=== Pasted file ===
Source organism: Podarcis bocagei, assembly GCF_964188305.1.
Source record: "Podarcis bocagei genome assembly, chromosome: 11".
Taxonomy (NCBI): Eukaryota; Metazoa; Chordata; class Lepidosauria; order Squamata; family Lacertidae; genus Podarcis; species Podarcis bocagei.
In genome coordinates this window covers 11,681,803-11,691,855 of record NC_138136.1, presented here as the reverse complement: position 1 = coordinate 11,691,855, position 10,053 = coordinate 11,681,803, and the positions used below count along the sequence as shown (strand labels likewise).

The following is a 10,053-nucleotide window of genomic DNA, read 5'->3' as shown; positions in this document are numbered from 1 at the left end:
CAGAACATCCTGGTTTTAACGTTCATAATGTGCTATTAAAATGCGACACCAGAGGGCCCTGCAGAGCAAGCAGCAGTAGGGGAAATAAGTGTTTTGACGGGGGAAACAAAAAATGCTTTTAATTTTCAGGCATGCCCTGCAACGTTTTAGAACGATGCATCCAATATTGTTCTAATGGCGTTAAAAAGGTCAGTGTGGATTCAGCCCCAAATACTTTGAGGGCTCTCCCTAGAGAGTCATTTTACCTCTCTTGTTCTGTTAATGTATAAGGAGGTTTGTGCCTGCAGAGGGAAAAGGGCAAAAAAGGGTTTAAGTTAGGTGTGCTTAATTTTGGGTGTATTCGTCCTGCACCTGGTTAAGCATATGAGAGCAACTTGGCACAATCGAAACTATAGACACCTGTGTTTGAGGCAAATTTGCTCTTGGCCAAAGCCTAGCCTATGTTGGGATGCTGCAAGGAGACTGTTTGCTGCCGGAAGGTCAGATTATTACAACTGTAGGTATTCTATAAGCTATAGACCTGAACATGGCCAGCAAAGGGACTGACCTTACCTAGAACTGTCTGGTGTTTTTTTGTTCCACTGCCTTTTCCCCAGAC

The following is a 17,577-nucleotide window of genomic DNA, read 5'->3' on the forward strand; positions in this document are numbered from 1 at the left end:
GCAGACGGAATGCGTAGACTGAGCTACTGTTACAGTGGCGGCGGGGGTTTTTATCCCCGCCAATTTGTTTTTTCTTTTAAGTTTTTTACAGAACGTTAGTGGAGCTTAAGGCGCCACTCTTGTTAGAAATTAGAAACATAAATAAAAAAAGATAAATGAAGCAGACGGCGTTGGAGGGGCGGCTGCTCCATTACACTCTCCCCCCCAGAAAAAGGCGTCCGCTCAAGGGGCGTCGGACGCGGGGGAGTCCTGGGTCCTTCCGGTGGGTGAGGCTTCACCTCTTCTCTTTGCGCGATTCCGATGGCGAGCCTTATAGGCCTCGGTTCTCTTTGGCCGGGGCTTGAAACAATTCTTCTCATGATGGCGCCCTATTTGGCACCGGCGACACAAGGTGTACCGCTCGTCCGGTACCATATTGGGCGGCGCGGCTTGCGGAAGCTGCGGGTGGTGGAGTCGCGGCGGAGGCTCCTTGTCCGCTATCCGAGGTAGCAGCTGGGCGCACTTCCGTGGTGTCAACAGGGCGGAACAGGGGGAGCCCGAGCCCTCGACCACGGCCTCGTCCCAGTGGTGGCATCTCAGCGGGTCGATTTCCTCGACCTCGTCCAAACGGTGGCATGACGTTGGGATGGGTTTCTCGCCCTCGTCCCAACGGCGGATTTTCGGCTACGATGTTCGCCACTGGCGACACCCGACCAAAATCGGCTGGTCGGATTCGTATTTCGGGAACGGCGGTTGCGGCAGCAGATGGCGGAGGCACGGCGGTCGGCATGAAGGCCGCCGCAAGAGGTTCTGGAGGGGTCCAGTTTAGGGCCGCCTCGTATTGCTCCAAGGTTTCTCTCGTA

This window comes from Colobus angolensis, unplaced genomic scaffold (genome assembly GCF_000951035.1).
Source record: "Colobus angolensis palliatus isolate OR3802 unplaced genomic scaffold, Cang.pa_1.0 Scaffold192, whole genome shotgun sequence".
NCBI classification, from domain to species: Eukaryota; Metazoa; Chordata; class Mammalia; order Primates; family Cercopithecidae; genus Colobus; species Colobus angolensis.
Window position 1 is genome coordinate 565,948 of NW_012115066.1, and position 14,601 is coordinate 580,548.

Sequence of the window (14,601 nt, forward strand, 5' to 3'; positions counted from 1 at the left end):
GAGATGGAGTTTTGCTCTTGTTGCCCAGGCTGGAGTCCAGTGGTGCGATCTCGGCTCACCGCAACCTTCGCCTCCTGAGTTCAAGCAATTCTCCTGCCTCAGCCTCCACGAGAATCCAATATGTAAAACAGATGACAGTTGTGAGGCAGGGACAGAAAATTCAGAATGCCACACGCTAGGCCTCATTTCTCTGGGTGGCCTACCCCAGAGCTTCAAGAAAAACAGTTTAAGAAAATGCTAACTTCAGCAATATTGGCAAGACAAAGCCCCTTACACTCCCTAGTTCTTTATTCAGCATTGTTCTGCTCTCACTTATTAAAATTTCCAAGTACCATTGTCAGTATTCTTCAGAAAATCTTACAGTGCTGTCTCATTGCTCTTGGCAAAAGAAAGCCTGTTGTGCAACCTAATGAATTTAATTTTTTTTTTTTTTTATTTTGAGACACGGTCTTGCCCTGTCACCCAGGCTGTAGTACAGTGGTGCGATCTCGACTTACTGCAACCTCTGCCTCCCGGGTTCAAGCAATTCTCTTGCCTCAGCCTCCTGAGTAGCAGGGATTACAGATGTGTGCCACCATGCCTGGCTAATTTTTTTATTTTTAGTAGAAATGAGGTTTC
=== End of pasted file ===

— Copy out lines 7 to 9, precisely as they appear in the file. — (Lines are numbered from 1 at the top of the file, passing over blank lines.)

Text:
The following is a 17,577-nucleotide window of genomic DNA, read 5'->3' on the forward strand; positions in this document are numbered from 1 at the left end:
GCAGACGGAATGCGTAGACTGAGCTACTGTTACAGTGGCGGCGGGGGTTTTTATCCCCGCCAATTTGTTTTTTCTTTTAAGTTTTTTACAGAACGTTAGTGGAGCTTAAGGCGCCACTCTTGTTAGAAATTAGAAACATAAATAAAAAAAGATAAATGAAGCAGACGGCGTTGGAGGGGCGGCTGCTCCATTACACTCTCCCCCCCAGAAAAAGGCGTCCGCTCAAGGGGCGTCGGACGCGGGGGAGTCCTGGGTCCTTCCGGTGGGTGAGGCTTCACCTCTTCTCTTTGCGCGATTCCGATGGCGAGCCTTATAGGCCTCGGTTCTCTTTGGCCGGGGCTTGAAACAATTCTTCTCATGATGGCGCCCTATTTGGCACCGGCGACACAAGGTGTACCGCTCGTCCGGTACCATATTGGGCGGCGCGGCTTGCGGAAGCTGCGGGTGGTGGAGTCGCGGCGGAGGCTCCTTGTCCGCTATCCGAGGTAGCAGCTGGGCGCACTTCCGTGGTGTCAACAGGGCGGAACAGGGGGAGCCCGAGCCCTCGACCACGGCCTCGTCCCAGTGGTGGCATCTCAGCGGGTCGATTTCCTCGACCTCGTCCAAACGGTGGCATGACGTTGGGATGGGTTTCTCGCCCTCGTCCCAACGGCGGATTTTCGGCTACGATGTTCGCCACTGGCGACACCCGACCAAAATCGGCTGGTCGGATTCGTATTTCGGGAACGGCGGTTGCGGCAGCAGATGGCGGAGGCACGGCGGTCGGCATGAAGGCCGCCGCAAGAGGTTCTGGAGGGGTCCAGTTTAGGGCCGCCTCGTATTGCTCCAAGGTTTCTCTCGTA

This window comes from Colobus angolensis, unplaced genomic scaffold (genome assembly GCF_000951035.1).